2021 NFL Draft Scouting Report: Zaven Collinsby Alex Barbour January 29, 2021 13 comments
With names like Brian Urlacher being thrown around, Zaven Collins has attracted the attention of any and every football analyst. His size combined with his ability to play both the run and pass well makes Collins one of the most enticing prospects in this year’s draft. Is it too good to be true? Some factors say so, but only time will tell on the blue-chip prospect out of Tulsa.
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Name: Zaven Collins
Class: Redshirt Junior
Weight: 260 lbs
Collins rarely misses tackles. His form is solid, and his grip is strong. If he cannot secure the tackle on the initial hit, he usually can readjust and latch on again. His problem is that he is seen to be able to be juked out. This may become a problem, as higher-level backs, receivers, and quarterbacks move more fluidly than college-level talent.
Hit strength (7.0/10)
Collins is no Nick Bolton, but he can stop players in their tracks. There are a few instances where Collins stops rushers in goal-to-go situations, but these are usually against smaller backs. For his size, he hits as he should (if not too soft). Overall, his hits rank in the top 5 for their power for this class.
Run Defense (8.0/10)
Collins is usually on the money here. He has many instances where he flies right through the correct hole and blows up the running back (look vs. UCF 2020). On the other hand, there are blips on the radar that show Collins jumping the wrong gaps. This usually happens when he is on the opposite side of the field as the ball (note: the scheme of Tulsa may lead to Collins filling any gap to prevent cutback lanes). Overall, Collins shows promise when it comes to the run game.
This is a huge ambiguity. There is very little tape where Collins is pursuing ball carriers because (as will be discussed later) he rarely attempts to make a play on plays that develop away from his immediate location. The minute tape shows average pursuit, but the lack of tape has to slightly knock the score below the average (average is 5.0/10).
Collins’s vision is hit or miss. In coverage (spoiler alert), he is elite with his field vision. In run coverage, his vision is 7.0 worthy; however, the vision category includes the ability to recognize plays. Collins seems to mess this up a noticeable percentage of the time. He appears to go all out on a certain play, which has shown too often to be the exactly wrong read. This may become a problem in a motion-heavy NFL.
Collins is elite in coverage. There is a huge thing to note here: Tulsa runs exclusively zone coverage with their linebackers. His feel for coverage is unmatched (even most safeties do not show these skills). The way he feels routes developing is second to none. If Collins is drafted by a zone-heavy scheme, he may develop into a top coverage linebacker.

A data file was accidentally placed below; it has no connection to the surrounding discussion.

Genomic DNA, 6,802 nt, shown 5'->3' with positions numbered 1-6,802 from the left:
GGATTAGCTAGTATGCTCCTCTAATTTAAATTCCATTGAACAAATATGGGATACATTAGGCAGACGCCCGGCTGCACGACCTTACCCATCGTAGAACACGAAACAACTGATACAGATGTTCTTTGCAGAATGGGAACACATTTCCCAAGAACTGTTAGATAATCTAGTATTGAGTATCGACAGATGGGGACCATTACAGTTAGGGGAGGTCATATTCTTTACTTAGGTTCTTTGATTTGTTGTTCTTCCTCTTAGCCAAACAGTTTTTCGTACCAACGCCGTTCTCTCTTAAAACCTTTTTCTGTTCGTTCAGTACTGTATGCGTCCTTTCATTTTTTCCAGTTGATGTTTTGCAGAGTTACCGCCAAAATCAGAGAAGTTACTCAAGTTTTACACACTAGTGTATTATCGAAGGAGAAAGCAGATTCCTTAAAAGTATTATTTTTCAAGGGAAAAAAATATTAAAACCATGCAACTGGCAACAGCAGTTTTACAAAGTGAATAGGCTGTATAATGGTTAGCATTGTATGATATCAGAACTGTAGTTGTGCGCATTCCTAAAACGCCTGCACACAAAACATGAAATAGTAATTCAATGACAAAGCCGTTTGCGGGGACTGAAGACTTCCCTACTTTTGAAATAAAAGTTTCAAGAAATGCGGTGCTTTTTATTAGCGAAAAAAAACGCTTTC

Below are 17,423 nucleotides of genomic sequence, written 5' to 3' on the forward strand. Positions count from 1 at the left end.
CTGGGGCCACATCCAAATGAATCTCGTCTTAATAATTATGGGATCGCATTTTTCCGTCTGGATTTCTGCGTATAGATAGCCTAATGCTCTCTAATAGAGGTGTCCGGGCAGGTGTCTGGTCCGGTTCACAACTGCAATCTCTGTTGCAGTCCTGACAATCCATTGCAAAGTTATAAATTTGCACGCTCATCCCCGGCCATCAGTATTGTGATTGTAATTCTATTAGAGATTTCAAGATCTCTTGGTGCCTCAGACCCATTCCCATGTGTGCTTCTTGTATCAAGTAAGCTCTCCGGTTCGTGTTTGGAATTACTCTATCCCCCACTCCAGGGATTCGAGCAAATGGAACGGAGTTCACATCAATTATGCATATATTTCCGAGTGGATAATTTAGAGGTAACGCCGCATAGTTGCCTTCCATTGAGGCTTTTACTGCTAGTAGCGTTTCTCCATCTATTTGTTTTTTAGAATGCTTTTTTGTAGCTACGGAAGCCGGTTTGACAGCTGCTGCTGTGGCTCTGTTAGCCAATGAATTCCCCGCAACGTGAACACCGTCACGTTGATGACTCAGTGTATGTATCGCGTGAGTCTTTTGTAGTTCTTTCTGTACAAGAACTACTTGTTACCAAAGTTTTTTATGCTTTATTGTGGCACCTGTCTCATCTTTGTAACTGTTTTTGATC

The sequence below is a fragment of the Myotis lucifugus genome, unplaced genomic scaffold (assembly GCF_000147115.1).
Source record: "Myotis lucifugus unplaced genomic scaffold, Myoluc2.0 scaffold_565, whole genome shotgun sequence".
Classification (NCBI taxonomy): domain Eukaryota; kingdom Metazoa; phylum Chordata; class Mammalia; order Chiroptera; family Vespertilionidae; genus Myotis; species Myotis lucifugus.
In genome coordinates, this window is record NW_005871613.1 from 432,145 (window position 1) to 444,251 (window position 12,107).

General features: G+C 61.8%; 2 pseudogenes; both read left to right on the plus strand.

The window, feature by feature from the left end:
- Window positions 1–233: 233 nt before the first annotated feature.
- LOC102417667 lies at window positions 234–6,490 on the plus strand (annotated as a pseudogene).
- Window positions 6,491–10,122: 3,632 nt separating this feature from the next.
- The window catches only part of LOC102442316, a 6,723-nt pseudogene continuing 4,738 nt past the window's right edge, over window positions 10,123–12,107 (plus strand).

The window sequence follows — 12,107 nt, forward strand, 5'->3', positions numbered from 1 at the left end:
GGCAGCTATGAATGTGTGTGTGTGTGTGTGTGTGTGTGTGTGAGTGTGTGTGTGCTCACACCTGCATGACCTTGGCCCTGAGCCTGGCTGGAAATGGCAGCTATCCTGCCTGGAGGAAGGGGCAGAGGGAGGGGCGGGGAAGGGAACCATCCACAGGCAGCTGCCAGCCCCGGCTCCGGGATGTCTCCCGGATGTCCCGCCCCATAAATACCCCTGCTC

Straight Line Speed (3.0/10)
Again, Collins rarely gets to display his short-area burst because he gives up on the play very quickly. There is almost no tape showing any form of speed for Collins, which is a major head-scratcher, given his ability to adjust in coverage so well. Some may begin to wonder if his vision in coverage became so great to compensate for not being able to make up ground with receivers. So far, his tape shows subpar athleticism in regards to long-range playmaking.
Short Area Burst (6.5/10)
Collins bounces around like an energizer bunny. Le’Veon Bell might even say Collins took it from him. This said the burst is solid, not great. The athleticism does not pop when he plays, and that is scary. Maybe he would be better if he were to drop 10 pounds and be more athletic (especially since he does not have a heavy hit stick). Collins can shoot into the backfield at a solid level, but again, the twitch is far from spectacular.
Positional Versatility (5.0/10)
This is a tricky category to grade. Collins is strictly a standup linebacker at the next level. He has the correct pass-rushing moves, but he is only effective when he lines up on the left side of the defense (not to mention he has zero bend). Why is this a problem? He plays his best on the right side of the defense. Teams know when he is pass rushing (or when he will be an actual factor pass rushing). As long as the defensive coordinator accounts for this, he may be a truly electric weapon.
Competitive Toughness (1.25/5)
This may seem harsh, but the score is honestly generous. Rumors around campus describe Collins as having a terrible personality: no one likes him. He is stuck up, but his personality off the field is not factored into the score. The 1.25 is the on-field competitive toughness. When the ball is at (or beyond) the line of scrimmage three yards from Collins, he gives up. As said before, there is barely any pursuit tape because he does not seem to give any effort in pursuing. This is concerning for Collins. It will raise major red flags to the teams looking at him.
The injury bill is relatively clean for Collins despite a small, nagging injury to end 2020.
Watch out for falling in love with the comparison. His play is eerily reminiscent of Kendricks, but what is between the ears (and a small amount of athleticism) is off. Collins has the potential to outclass Parsons if he could drop 10 pounds (or recompose his body type to become rangier). The main issue is that who he is has become a problem, not what he is. This will scare teams away from him because no amount of training can change who a player is. This is no Willie Gay situation: this is a lot more serious. Either a team will believe in him and take him mid-first (or after when their pick is) or he may fall to the third if everyone sees the problems. Only time will tell whether Collins will become the top-5 talent he projects he can be.
Final Grade (63/100): Late First Round
Player Comp: Eric Kendricks